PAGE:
- The Washington Times - Tuesday, September 5, 2017

Many news organizations unleashed their best adjectives and went for the drama of DACA — the Deferred Action for Childhood Arrivals program — which was rescinded by the White House on Tuesday. Typical coverage put an emphasis on justice, struggle, resistance, shock, sadness, worry and the political “backlash” against the decision. But this type of journalism has been going on for a while.

“Even before Tuesday’s announcement, the liberal media have been alarmist in their attacks on any proposed rollback of DACA,” points out Geoffrey Dickens, deputy research director of the Media Research Center — who cited multiple examples of DACA coverage that pushed agenda and handwringing over facts.

“This follows the exact blueprint the media used in 2012 and 2014. They did all they could do to lay the groundwork for President Barack Obama’s DACA announcements by filling their stories with unbalanced talking heads and sob stories of those who could be deported,” Mr. Dickens explained in his analysis, which examined five years’ worth of DACA coverage on NBC, CNN, PBS and other broadcast sources.

Meanwhile, White House press secretary Sarah Huckabee Sanders faced a gaggle of journalists fixated on DACA; she took 36 questions on the subject Tuesday afternoon — but only two questions on the North Korean threat, and a single query about humanitarian matters in Myanmar. Mrs. Sanders fended off theoretical questions, emphasized the “orderly process” that was underway and fully addressed the dramatic underpinnings among press and pundits.

“There are a lot of people that I’ve seen attacking President Trump for not showing the level of compassion that they feel he should have. To me, the most heartless thing that I’ve seen all day today is that Democrats, like Nancy Pelosi, are using this decision for fundraising, while the president is trying to fix this situation. They are politicizing an issue instead of actually doing their job. If they would spend less time fundraising and more time focusing on solutions, we wouldn’t even be in this problem in the first place. It’s not coldhearted for the president to uphold the law,” Mrs. Sanders told the journalists.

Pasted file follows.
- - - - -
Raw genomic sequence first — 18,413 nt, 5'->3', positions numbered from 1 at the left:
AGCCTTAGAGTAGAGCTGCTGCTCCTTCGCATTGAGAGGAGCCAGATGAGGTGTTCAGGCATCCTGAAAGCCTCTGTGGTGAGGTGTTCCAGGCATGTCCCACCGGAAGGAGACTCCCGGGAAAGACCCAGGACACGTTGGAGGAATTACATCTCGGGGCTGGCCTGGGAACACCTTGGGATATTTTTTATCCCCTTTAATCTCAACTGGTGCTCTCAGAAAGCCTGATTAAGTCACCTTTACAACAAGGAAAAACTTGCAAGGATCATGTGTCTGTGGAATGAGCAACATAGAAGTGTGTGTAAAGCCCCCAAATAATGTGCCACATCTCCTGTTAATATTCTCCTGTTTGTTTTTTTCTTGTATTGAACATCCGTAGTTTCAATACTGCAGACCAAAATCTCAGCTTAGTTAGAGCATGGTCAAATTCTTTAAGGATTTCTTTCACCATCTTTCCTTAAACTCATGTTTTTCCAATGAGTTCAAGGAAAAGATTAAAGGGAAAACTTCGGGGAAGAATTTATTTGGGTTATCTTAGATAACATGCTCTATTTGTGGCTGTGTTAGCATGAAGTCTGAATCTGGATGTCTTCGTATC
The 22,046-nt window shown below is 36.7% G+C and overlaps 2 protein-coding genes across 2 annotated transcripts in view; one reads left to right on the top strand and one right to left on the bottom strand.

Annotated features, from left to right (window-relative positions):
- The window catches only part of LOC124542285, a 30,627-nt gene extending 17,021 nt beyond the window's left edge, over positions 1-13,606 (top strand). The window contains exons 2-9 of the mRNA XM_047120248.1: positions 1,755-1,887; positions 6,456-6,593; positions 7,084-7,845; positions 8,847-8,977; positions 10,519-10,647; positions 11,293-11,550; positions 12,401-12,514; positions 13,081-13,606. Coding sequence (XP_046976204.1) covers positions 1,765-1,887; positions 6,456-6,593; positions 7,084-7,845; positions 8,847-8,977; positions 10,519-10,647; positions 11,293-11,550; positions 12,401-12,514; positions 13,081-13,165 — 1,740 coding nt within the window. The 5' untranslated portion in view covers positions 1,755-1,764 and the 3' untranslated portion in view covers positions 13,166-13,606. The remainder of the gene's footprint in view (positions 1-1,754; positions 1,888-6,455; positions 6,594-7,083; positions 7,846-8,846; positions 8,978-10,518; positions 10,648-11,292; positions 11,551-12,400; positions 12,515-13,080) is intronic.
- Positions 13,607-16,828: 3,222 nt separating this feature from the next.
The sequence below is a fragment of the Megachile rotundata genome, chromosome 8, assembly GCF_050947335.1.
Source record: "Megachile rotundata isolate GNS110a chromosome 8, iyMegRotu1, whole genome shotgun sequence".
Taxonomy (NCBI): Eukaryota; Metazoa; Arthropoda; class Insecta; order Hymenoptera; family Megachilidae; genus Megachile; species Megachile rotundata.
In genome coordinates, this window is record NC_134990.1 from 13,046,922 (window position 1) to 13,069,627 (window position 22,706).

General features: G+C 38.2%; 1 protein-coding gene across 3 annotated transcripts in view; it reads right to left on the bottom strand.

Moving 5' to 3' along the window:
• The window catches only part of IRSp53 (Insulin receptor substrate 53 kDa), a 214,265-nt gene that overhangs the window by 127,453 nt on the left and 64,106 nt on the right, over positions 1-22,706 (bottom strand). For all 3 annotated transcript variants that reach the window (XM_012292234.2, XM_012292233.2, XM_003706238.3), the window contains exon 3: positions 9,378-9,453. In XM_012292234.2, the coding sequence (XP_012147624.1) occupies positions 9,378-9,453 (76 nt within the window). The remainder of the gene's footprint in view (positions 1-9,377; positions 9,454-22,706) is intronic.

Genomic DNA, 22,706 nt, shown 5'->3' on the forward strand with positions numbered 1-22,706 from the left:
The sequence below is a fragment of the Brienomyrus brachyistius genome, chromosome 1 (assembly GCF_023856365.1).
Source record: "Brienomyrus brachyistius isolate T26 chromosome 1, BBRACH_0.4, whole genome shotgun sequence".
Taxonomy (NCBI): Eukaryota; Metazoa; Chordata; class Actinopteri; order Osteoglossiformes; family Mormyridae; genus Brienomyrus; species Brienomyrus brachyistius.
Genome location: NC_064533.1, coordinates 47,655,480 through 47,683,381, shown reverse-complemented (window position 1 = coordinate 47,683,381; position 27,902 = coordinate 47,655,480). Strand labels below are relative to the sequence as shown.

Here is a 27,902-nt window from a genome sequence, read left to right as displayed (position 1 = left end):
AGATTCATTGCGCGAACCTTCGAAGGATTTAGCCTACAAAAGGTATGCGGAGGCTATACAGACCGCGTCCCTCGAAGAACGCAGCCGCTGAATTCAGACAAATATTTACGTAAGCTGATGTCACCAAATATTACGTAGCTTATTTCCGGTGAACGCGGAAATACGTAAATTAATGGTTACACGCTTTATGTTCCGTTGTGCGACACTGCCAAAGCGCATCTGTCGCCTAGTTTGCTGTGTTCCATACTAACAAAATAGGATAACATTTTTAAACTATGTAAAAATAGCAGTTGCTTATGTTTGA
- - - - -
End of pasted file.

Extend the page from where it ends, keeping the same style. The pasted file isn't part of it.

The eager press is always looking for ways to craft yet another hostile narrative about President Trump. Here comes the next springboard for their efforts.

“A large crop of House members are likely to retire in the coming months, not necessarily because President Trump is polarizing, the parties are divided, or Capitol Hill is ‘dysfunctional’ — but because 40 years of history tell us it’s going to happen,” writes Nathan Gonzales, an elections analyst for Roll Call.

He cited previous trends — noting that since 1976, 22 House members, on average, retired each election cycle without seeking another office. This time around, five lawmakers have called it quits: Republican Reps. John J. Duncan Jr., Lynn Jenkins, Sam Johnson and Ileana Ros-Lehtinen, plus Rep. Niki Tsongas, a Democrat.

“A full 17 members could announce their decision to walk away from Congress and elected office and the cycle could be described as an average occurrence. Of course, that’s not the narrative that’s likely to build,” says Mr. Gonzales. “If a batch of members announce their retirement, particularly Republicans, much of the media will almost certainly blame Trump, or the infighting within the GOP. Of course, retirement decisions aren’t made in a vacuum and it’s tough to isolate individual circumstances. But the historical context will likely be lost and the psychological impact of one of their colleagues being shot and nearly killed in broad daylight can’t be dismissed.”